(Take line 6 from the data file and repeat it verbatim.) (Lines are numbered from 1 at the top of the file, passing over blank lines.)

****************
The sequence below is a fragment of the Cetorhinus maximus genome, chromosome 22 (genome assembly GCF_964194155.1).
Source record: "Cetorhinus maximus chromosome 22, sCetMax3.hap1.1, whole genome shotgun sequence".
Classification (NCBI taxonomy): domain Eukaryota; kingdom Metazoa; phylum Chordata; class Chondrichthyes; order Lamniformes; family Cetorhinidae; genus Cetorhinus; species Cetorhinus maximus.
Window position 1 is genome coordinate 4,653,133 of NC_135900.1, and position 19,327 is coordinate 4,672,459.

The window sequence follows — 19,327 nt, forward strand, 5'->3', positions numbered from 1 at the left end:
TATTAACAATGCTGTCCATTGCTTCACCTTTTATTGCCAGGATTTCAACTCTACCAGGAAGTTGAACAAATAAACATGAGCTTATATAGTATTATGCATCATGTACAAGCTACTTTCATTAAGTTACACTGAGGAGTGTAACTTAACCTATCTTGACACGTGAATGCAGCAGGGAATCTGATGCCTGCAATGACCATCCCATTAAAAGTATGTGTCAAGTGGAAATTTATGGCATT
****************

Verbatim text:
TATTAACAATGCTGTCCATTGCTTCACCTTTTATTGCCAGGATTTCAACTCTACCAGGAAGTTGAACAAATAAACATGAGCTTATATAGTATTATGCATCATGTACAAGCTACTTTCATTAAGTTACACTGAGGAGTGTAACTTAACCTATCTTGACACGTGAATGCAGCAGGGAATCTGATGCCTGCAATGACCATCCCATTAAAAGTATGTGTCAAGTGGAAATTTATGGCATT